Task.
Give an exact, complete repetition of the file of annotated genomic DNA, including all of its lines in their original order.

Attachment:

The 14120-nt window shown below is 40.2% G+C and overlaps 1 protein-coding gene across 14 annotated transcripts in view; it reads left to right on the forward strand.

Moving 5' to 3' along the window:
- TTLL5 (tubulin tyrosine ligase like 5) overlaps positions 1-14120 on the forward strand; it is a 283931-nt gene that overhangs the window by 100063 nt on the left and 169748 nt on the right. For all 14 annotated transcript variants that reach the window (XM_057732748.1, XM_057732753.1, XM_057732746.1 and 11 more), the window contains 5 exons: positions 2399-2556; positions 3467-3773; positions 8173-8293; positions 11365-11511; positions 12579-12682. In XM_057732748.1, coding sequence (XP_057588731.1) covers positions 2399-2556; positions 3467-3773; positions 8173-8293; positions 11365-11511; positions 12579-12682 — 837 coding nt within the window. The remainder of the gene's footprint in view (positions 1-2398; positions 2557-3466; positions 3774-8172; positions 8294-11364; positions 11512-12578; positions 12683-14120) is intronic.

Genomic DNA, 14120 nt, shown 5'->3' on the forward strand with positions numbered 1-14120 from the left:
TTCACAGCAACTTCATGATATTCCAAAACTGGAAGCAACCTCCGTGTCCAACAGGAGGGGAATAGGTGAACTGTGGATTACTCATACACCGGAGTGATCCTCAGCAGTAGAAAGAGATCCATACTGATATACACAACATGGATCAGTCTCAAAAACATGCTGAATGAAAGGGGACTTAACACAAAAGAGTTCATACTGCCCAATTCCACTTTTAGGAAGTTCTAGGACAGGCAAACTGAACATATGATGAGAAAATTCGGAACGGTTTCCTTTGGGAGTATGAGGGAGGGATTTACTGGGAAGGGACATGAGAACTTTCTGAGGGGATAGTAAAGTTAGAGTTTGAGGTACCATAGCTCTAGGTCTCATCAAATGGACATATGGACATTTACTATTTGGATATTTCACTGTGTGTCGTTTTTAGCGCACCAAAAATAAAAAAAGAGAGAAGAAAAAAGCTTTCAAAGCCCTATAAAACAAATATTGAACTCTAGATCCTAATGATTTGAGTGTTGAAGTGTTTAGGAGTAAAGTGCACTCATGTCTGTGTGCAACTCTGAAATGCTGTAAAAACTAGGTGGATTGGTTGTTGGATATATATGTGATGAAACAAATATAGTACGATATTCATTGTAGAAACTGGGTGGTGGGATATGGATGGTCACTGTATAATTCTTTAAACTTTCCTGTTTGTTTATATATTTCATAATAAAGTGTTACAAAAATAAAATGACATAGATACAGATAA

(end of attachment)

The 14120-nt window shown below is 40.2% G+C and overlaps 1 protein-coding gene across 14 annotated transcripts in view; it reads left to right on the forward strand.

Moving 5' to 3' along the window:
- TTLL5 (tubulin tyrosine ligase like 5) overlaps positions 1-14120 on the forward strand; it is a 283931-nt gene that overhangs the window by 100063 nt on the left and 169748 nt on the right. For all 14 annotated transcript variants that reach the window (XM_057732748.1, XM_057732753.1, XM_057732746.1 and 11 more), the window contains 5 exons: positions 2399-2556; positions 3467-3773; positions 8173-8293; positions 11365-11511; positions 12579-12682. In XM_057732748.1, coding sequence (XP_057588731.1) covers positions 2399-2556; positions 3467-3773; positions 8173-8293; positions 11365-11511; positions 12579-12682 — 837 coding nt within the window. The remainder of the gene's footprint in view (positions 1-2398; positions 2557-3466; positions 3774-8172; positions 8294-11364; positions 11512-12578; positions 12683-14120) is intronic.

Genomic DNA, 14120 nt, shown 5'->3' on the forward strand with positions numbered 1-14120 from the left:
TTCACAGCAACTTCATGATATTCCAAAACTGGAAGCAACCTCCGTGTCCAACAGGAGGGGAATAGGTGAACTGTGGATTACTCATACACCGGAGTGATCCTCAGCAGTAGAAAGAGATCCATACTGATATACACAACATGGATCAGTCTCAAAAACATGCTGAATGAAAGGGGACTTAACACAAAAGAGTTCATACTGCCCAATTCCACTTTTAGGAAGTTCTAGGACAGGCAAACTGAACATATGATGAGAAAATTCGGAACGGTTTCCTTTGGGAGTATGAGGGAGGGATTTACTGGGAAGGGACATGAGAACTTTCTGAGGGGATAGTAAAGTTAGAGTTTGAGGTACCATAGCTCTAGGTCTCATCAAATGGACATATGGACATTTACTATTTGGATATTTCACTGTGTGTCGTTTTTAGCGCACCAAAAATAAAAAAAGAGAGAAGAAAAAAGCTTTCAAAGCCCTATAAAACAAATATTGAACTCTAGATCCTAATGATTTGAGTGTTGAAGTGTTTAGGAGTAAAGTGCACTCATGTCTGTGTGCAACTCTGAAATGCTGTAAAAACTAGGTGGATTGGTTGTTGGATATATATGTGATGAAACAAATATAGTACGATATTCATTGTAGAAACTGGGTGGTGGGATATGGATGGTCACTGTATAATTCTTTAAACTTTCCTGTTTGTTTATATATTTCATAATAAAGTGTTACAAAAATAAAATGACATAGATACAGATAA